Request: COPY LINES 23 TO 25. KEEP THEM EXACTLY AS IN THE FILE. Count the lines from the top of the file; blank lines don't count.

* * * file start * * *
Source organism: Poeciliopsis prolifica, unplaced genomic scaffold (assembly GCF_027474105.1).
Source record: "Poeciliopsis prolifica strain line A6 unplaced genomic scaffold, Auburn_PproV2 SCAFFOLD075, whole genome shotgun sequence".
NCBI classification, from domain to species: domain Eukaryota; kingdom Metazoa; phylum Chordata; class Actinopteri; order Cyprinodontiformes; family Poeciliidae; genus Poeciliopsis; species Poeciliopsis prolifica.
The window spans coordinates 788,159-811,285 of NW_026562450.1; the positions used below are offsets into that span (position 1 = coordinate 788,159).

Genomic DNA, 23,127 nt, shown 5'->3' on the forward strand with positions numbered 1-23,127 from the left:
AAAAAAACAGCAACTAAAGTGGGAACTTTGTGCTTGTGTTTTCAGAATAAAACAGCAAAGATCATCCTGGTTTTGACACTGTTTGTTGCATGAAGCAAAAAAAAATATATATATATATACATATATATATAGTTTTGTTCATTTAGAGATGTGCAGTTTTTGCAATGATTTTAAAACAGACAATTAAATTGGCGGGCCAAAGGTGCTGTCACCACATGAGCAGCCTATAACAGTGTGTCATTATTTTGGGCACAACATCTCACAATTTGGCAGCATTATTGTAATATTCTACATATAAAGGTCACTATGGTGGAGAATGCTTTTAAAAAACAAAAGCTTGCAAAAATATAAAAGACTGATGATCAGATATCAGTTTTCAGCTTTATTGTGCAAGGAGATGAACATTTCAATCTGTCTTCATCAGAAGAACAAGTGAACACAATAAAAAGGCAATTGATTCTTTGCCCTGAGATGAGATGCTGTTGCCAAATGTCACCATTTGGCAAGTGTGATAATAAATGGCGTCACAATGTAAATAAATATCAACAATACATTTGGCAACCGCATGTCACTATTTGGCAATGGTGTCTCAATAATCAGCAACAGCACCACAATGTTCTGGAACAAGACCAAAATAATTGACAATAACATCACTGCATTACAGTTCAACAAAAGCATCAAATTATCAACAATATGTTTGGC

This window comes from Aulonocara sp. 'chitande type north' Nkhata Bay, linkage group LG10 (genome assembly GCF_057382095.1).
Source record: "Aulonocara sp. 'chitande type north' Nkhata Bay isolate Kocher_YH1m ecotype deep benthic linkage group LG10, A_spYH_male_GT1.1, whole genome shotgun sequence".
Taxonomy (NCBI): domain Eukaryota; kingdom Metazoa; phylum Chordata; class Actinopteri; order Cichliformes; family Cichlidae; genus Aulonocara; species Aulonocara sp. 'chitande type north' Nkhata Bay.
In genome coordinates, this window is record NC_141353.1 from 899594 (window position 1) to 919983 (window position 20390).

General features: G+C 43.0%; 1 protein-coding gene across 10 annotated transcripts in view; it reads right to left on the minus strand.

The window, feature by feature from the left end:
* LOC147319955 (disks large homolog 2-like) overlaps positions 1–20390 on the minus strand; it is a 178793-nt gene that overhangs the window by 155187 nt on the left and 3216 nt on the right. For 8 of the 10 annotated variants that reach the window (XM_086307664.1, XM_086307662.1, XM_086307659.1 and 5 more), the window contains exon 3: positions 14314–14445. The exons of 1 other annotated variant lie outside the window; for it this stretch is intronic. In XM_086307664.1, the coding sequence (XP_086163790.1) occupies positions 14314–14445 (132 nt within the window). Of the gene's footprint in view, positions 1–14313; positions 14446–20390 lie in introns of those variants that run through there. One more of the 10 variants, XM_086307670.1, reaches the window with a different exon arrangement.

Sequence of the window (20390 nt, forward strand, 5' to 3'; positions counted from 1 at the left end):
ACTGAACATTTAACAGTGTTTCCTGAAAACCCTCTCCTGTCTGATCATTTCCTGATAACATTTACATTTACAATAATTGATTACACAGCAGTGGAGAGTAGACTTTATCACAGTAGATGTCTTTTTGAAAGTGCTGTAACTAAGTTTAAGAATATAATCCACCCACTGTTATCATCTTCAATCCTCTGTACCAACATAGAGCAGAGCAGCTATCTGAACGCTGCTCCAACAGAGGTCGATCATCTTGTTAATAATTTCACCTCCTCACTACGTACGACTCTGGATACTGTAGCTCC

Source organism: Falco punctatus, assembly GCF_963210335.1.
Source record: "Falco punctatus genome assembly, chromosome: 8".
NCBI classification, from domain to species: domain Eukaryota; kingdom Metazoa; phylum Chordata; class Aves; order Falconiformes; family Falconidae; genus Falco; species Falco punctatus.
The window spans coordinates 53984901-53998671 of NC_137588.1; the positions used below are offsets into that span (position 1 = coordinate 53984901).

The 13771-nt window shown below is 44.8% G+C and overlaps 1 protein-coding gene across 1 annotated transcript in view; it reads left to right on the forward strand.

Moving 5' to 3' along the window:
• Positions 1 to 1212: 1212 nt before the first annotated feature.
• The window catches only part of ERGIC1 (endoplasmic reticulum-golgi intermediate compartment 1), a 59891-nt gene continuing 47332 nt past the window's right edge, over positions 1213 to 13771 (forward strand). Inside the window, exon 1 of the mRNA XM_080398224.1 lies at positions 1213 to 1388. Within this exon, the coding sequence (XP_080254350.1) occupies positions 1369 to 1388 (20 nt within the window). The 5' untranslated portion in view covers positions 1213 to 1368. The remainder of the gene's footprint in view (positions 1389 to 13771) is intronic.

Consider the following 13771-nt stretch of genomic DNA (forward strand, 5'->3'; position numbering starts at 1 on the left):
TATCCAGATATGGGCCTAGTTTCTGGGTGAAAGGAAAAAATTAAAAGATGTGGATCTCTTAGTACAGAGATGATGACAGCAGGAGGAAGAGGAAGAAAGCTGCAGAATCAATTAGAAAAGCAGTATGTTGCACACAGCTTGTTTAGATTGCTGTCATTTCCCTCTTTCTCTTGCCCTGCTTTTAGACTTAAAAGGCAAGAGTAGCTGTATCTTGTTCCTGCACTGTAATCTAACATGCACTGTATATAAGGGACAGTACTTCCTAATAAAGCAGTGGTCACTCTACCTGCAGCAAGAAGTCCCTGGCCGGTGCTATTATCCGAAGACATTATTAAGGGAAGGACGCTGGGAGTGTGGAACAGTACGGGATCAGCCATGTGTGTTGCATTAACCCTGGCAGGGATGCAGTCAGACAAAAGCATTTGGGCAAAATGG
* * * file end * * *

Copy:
• The window catches only part of ERGIC1 (endoplasmic reticulum-golgi intermediate compartment 1), a 59891-nt gene continuing 47332 nt past the window's right edge, over positions 1213 to 13771 (forward strand). Inside the window, exon 1 of the mRNA XM_080398224.1 lies at positions 1213 to 1388. Within this exon, the coding sequence (XP_080254350.1) occupies positions 1369 to 1388 (20 nt within the window). The 5' untranslated portion in view covers positions 1213 to 1368. The remainder of the gene's footprint in view (positions 1389 to 13771) is intronic.

Consider the following 13771-nt stretch of genomic DNA (forward strand, 5'->3'; position numbering starts at 1 on the left):
TATCCAGATATGGGCCTAGTTTCTGGGTGAAAGGAAAAAATTAAAAGATGTGGATCTCTTAGTACAGAGATGATGACAGCAGGAGGAAGAGGAAGAAAGCTGCAGAATCAATTAGAAAAGCAGTATGTTGCACACAGCTTGTTTAGATTGCTGTCATTTCCCTCTTTCTCTTGCCCTGCTTTTAGACTTAAAAGGCAAGAGTAGCTGTATCTTGTTCCTGCACTGTAATCTAACATGCACTGTATATAAGGGACAGTACTTCCTAATAAAGCAGTGGTCACTCTACCTGCAGCAAGAAGTCCCTGGCCGGTGCTATTATCCGAAGACATTATTAAGGGAAGGACGCTGGGAGTGTGGAACAGTACGGGATCAGCCATGTGTGTTGCATTAACCCTGGCAGGGATGCAGTCAGACAAAAGCATTTGGGCAAAATGG